The Mercatus Center at George Mason University has released “Understanding Social Security Benefit Adequacy: Myths And Realities Of Social Security Replacement Rates,” by Chuck Blahous, one of Social Security’s public trustees. Here’s the abstract:
“Discussions of Social Security benefit adequacy are often framed in terms of the replacement rate, defined as the ratio of one’s retirement benefits to pre-retirement income. Three aspects of Social Security replacement rates are often misunderstood. First, the rising tax costs of maintaining constant replacement rates cause
pre-retirement standards of living to decline relative to post-retirement standards of living. Second, Social Security’s actual replacement rates are substantially higher than many understand because they are not reported as defined by most financial planners. Third, the Social Security benefit formula causes replacement rates to rise over time for a given level of real wages. Removing these quirks that arise under the current benefit formula could both reduce projected cost growth and strengthen system finances, while still honoring the replacement rate concept.”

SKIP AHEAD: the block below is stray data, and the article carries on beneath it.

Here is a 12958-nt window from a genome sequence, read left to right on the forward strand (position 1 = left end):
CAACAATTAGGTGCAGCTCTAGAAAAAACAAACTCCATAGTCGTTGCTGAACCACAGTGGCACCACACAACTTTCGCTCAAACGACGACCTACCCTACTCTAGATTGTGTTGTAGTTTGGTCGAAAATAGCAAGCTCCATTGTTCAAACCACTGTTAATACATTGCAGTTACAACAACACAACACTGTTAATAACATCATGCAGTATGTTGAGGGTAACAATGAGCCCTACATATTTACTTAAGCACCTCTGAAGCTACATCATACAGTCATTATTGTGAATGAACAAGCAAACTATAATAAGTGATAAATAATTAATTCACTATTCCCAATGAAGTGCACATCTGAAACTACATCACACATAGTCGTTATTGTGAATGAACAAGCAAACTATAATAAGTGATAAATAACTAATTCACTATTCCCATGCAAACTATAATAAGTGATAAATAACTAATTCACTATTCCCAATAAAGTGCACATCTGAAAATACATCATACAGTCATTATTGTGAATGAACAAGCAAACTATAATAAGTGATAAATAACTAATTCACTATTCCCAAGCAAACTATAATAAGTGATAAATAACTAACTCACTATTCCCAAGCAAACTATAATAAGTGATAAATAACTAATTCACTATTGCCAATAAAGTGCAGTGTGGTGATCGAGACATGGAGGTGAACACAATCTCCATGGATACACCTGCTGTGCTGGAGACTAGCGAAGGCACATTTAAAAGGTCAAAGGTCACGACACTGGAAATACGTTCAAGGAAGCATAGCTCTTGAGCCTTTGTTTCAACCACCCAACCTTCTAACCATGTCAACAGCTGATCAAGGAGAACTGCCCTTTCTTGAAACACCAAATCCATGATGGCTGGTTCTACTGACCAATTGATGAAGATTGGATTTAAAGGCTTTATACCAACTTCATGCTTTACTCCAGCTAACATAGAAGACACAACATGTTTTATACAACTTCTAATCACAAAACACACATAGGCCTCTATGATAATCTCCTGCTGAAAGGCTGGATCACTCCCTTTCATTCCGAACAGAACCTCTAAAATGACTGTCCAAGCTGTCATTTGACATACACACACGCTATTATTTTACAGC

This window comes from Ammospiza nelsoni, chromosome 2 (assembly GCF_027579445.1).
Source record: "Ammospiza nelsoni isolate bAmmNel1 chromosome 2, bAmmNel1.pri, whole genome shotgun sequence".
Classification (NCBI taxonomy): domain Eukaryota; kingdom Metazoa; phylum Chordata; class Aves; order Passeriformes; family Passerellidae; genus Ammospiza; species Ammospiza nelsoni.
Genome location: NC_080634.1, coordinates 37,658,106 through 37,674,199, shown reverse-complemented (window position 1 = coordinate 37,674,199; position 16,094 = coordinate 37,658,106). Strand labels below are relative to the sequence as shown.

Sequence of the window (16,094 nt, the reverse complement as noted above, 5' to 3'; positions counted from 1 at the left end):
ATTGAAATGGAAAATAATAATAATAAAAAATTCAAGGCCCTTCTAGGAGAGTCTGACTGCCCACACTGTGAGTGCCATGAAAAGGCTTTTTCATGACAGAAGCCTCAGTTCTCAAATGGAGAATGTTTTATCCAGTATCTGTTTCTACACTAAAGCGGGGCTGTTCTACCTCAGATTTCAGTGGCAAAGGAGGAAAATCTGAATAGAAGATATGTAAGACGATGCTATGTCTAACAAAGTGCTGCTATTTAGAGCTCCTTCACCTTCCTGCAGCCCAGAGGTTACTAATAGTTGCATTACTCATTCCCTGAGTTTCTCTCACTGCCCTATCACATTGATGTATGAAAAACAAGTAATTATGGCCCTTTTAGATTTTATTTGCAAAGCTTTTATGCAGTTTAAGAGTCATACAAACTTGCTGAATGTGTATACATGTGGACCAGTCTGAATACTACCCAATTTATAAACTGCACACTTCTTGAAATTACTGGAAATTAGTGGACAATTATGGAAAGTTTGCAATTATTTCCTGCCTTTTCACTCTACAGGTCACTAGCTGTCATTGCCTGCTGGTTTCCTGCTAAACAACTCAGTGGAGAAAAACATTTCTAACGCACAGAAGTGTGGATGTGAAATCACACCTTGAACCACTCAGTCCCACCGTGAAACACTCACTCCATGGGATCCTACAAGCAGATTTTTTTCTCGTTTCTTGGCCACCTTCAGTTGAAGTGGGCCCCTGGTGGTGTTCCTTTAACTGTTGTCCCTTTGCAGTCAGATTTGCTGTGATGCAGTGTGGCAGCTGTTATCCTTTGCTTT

And for anyone interested, here’s Glenn Springstead and my take on replacement rates from a few years back. The main takeaway is that Social Security’s benefit adequacy depends a lot upon how you measure it, and SSA’s definition of replacement rates (as Chuck notes above) differs from the conventional one.